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Prohibition in Bihar: Why Nitish Kumar says no to liquor

Prohibition In Bihar: After quotas in local body polls, bicycles for schoolgirls, prohibition was his idea for carving out a new political constituency of women. Two years on, it has paid off: more women vote than men in Bihar.

Written by Ravish Tiwari , Santosh Singh | New Delhi/patna |
Updated: May 31, 2018 7:09:37 am
Prohibition in Bihar: Why Nitish Kumar says no to liquor Prohibition In Bihar: Women from the extremely backward Mahadalit community wait in a long queue to cast their votes in the 2015 Assembly election in Bihar. (Photo: Muzamil Jaleel)

WHILE many poor and marginalised OBCs, SCs and STs have borne the disproportionate brunt of Nitish Kumar’s prohibition crackdown — accounting for, as an investigation by The Indian Express (editions of May 28 and 29) has shown, a higher share of their population inside prison than outside — the Bihar Chief Minister has, by this action, succeeded in carving out for himself a distinct new political constituency: women.

In village after village, The Indian Express reported in its Wednesday editions, a common refrain among women is that prohibition has led to a decline in the incidents of domestic violence, and left families with more money in hand at the end of the month. Many women, especially those married to alcoholics, say they feel empowered like never before.

READ | Where prohibition has a silver lining: Safer homes & more money

Prohibition in Bihar: Why Nitish Kumar says no to liquor Bihar Chief Minister Nitish Kumar

An indicator that Nitish Kumar has been able to tap into this spring of goodwill lies in the fact that the participation of women in Assembly elections in Bihar, after having risen through the 2000s, surpassed that of men in 2010, when the Chief Minister sought re-election at the end of his first full term.

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Election Commission data analysed by The Indian Express show that while the turnout of women in the elections of February 2000, February 2005, and October 2005 lagged behind that of men, this gap narrowed from 17.43% to just 2.53% over this period. The inflection point was reached in the elections held in October-November 2010, when the turnout of women voters was 3.37 percentage points more than that of men (54.49% to 51.12%). And in the elections of October-November 2015, the voting percentage among women was a significant 7.16 percentage points higher than among men (60.48% to 53.32%). READ | Editorial: Bihar’s new sorrow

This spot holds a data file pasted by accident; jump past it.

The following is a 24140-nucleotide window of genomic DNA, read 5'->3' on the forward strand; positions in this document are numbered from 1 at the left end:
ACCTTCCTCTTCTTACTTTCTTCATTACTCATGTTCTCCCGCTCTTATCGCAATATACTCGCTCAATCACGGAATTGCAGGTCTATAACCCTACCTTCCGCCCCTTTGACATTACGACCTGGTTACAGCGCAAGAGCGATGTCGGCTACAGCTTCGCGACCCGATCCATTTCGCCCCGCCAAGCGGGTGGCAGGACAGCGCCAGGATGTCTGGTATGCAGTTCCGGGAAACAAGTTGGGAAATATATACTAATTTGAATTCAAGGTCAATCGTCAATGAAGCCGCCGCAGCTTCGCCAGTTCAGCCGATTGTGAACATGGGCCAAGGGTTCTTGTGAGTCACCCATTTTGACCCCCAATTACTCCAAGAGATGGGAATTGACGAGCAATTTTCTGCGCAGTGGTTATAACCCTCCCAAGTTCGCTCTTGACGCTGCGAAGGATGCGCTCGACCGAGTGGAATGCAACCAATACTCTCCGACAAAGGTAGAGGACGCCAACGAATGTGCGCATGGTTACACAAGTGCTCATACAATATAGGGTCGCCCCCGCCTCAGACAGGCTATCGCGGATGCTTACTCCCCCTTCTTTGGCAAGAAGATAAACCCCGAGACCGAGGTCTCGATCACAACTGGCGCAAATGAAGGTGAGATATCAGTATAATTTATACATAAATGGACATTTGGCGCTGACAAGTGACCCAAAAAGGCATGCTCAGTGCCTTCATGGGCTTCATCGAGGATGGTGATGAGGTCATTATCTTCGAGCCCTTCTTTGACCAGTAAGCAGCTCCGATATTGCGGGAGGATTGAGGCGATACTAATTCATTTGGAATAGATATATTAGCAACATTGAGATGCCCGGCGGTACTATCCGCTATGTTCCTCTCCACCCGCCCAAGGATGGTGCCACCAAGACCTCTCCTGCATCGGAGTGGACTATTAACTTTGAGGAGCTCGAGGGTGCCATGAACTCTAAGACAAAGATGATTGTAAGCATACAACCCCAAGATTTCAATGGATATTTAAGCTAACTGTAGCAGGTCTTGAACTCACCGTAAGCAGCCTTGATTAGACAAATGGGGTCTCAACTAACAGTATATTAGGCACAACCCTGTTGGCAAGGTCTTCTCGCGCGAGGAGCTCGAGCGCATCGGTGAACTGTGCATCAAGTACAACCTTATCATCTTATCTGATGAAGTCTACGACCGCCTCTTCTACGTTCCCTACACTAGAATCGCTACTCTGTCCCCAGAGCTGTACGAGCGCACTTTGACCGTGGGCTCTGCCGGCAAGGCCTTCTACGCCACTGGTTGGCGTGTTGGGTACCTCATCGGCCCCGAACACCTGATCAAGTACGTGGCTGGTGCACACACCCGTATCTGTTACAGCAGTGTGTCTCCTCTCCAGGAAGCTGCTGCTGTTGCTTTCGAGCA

The prohibition law, which Nitish’s government brought within six months of coming to power in 2015 was only one, though perhaps the most potent, of the elements of his strategy to create and nurture a political constituency among women. In 2006, in the early part of his first full term, the Chief Minister had reserved 50% seats in panchayat and local body elections for women, broadening the scope for their political training at the grassroots level. In that same year, he launched a bicycle scheme for schoolgoing girls — a decision to which is credited the manifold jump in the enrolment of girls in secondary (from 1 lakh in 2007 to 7 lakh in 2017) and senior secondary (from 70,000 in 2007 to 3.5 lakh in 2017) education, and which has since been replicated in several states across the country. And before the 2015 elections, Nitish promised — apart from prohibition — 35% reservation for women in state government jobs.

READ | Bihar’s prohibition crackdown: Two years later, OBC, EBC, SC, ST face the brunt

Prohibition had seemed an odd move, given that Nitish had actually liberalised the liquor trade to boost the state’s revenues during his first full term in power. As the network of licensed liquor shops spread, revenues zoomed from Rs 500 crore in 2005 to about Rs 4,000 crore in 2014-15. But this greater access to alcohol not only invited criticism from his political adversaries, it also appeared to directly impact rural poor women, increased drinking by whose menfolk started to eat into meagre household earnings.

According to people close to Nitish Kumar, prohibition was the Chief Minister’s response to the concerns of the constituency of women that he had so carefully built up in his first two terms from 2005. It was subjectively assessed that the enhanced access to liquor, especially among the lower caste poor communities, was turning into a social menace of which women were the silent, helpless victims.

Unlike Nitish, however, Lalu Prasad’s RJD was never comfortable with idea of the liquor ban — in significant part because Yadavs, the party’s core base, make up a large chunk of liquor licencees. But the RJD, desperate as it was to defeat the BJP in the Mahagathbandhan with the JD(U) and Congress, did not oppose the Chief Minister’s plans ahead of the 2015 elections.

READ | Widows and elderly jailed, children picked up for ferrying liquor

With Nitish back in the NDA, the political situation now is completely different. While the Chief Minister continues to talk about prohibition as his core agenda, he is believed to be increasingly concerned about a potential backlash from the Scheduled Castes, some of whom have traditionally earned their living by brewing and selling country liquor. Recent defeats for the NDA in the byelections for the Araria Lok Sabha seat and Jehanabad Assembly seat indicate that a section of Mahadalits, a constituency that Nitish created, may be drifting away.

READ | Bihar liquor law targeting Dalits, poor: Opposition

The Chief Minister has made his choice of prohibition at the cost of a substantial loss of revenue for his resource poor state. It is a testimony to the importance of liquor revenue that states did not allow it to be brought under the Goods and Service Tax (GST) regime when Parliament passed the law in 2016.

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